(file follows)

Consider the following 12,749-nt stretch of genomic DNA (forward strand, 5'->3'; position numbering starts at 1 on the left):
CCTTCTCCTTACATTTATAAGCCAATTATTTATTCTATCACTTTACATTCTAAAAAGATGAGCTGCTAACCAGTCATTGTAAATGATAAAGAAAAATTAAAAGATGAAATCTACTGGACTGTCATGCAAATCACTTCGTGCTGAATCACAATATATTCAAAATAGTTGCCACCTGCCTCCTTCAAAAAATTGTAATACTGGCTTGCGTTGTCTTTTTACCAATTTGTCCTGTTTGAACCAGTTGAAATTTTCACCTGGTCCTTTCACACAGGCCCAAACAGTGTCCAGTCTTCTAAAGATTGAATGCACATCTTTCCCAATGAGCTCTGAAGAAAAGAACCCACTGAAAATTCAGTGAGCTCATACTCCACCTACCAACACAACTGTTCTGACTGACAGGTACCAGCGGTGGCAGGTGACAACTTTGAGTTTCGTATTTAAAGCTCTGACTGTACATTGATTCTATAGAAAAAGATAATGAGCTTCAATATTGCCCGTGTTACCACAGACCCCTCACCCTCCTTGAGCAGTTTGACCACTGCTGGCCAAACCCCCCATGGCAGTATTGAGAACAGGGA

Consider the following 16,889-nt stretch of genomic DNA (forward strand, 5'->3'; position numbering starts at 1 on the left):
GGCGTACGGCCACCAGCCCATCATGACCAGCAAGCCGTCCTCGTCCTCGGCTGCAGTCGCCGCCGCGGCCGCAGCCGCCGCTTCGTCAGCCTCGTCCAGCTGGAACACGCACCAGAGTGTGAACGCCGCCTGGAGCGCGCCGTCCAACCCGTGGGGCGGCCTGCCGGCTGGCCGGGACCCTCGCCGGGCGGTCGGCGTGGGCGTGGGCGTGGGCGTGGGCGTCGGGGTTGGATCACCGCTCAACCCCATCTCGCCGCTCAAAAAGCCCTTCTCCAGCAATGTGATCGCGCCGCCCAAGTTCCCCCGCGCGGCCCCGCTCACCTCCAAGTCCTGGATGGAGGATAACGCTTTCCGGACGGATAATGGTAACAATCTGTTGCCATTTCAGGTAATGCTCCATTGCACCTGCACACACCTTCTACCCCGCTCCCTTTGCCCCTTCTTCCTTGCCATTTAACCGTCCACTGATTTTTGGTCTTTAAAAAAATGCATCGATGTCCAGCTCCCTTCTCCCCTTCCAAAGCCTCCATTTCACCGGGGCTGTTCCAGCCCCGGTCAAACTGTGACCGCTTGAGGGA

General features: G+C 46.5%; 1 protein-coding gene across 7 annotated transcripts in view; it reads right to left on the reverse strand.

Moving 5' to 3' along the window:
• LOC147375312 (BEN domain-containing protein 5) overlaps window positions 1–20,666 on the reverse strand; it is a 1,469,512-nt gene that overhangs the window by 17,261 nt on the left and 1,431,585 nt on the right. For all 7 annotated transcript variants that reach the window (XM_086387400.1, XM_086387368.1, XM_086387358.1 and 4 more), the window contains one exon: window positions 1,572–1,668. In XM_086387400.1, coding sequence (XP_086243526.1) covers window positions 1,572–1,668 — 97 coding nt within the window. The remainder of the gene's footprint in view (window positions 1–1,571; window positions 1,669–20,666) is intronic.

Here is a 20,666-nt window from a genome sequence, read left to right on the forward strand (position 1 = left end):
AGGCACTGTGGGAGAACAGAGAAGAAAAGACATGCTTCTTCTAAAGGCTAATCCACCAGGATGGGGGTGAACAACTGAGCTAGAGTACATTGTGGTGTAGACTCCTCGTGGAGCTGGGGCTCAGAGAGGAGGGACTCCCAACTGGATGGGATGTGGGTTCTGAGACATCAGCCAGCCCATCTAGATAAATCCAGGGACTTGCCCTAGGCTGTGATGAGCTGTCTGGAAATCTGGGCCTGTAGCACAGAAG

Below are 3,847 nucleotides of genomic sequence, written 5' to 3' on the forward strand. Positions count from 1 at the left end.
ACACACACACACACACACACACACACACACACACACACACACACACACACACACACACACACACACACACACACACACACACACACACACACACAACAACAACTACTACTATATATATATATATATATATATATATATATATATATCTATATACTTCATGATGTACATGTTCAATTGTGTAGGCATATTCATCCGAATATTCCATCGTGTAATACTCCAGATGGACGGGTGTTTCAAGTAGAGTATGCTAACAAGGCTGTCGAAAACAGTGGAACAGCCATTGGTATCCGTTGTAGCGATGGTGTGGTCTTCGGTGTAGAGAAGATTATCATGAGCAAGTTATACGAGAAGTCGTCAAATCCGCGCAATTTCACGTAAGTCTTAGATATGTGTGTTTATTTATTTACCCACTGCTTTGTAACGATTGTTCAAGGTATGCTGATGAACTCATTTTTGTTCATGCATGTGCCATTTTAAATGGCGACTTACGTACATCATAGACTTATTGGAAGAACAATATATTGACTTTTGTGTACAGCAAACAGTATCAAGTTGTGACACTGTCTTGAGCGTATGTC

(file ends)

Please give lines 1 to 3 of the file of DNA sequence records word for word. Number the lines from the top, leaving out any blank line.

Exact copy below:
Consider the following 12,749-nt stretch of genomic DNA (forward strand, 5'->3'; position numbering starts at 1 on the left):
CCTTCTCCTTACATTTATAAGCCAATTATTTATTCTATCACTTTACATTCTAAAAAGATGAGCTGCTAACCAGTCATTGTAAATGATAAAGAAAAATTAAAAGATGAAATCTACTGGACTGTCATGCAAATCACTTCGTGCTGAATCACAATATATTCAAAATAGTTGCCACCTGCCTCCTTCAAAAAATTGTAATACTGGCTTGCGTTGTCTTTTTACCAATTTGTCCTGTTTGAACCAGTTGAAATTTTCACCTGGTCCTTTCACACAGGCCCAAACAGTGTCCAGTCTTCTAAAGATTGAATGCACATCTTTCCCAATGAGCTCTGAAGAAAAGAACCCACTGAAAATTCAGTGAGCTCATACTCCACCTACCAACACAACTGTTCTGACTGACAGGTACCAGCGGTGGCAGGTGACAACTTTGAGTTTCGTATTTAAAGCTCTGACTGTACATTGATTCTATAGAAAAAGATAATGAGCTTCAATATTGCCCGTGTTACCACAGACCCCTCACCCTCCTTGAGCAGTTTGACCACTGCTGGCCAAACCCCCCATGGCAGTATTGAGAACAGGGA

Consider the following 16,889-nt stretch of genomic DNA (forward strand, 5'->3'; position numbering starts at 1 on the left):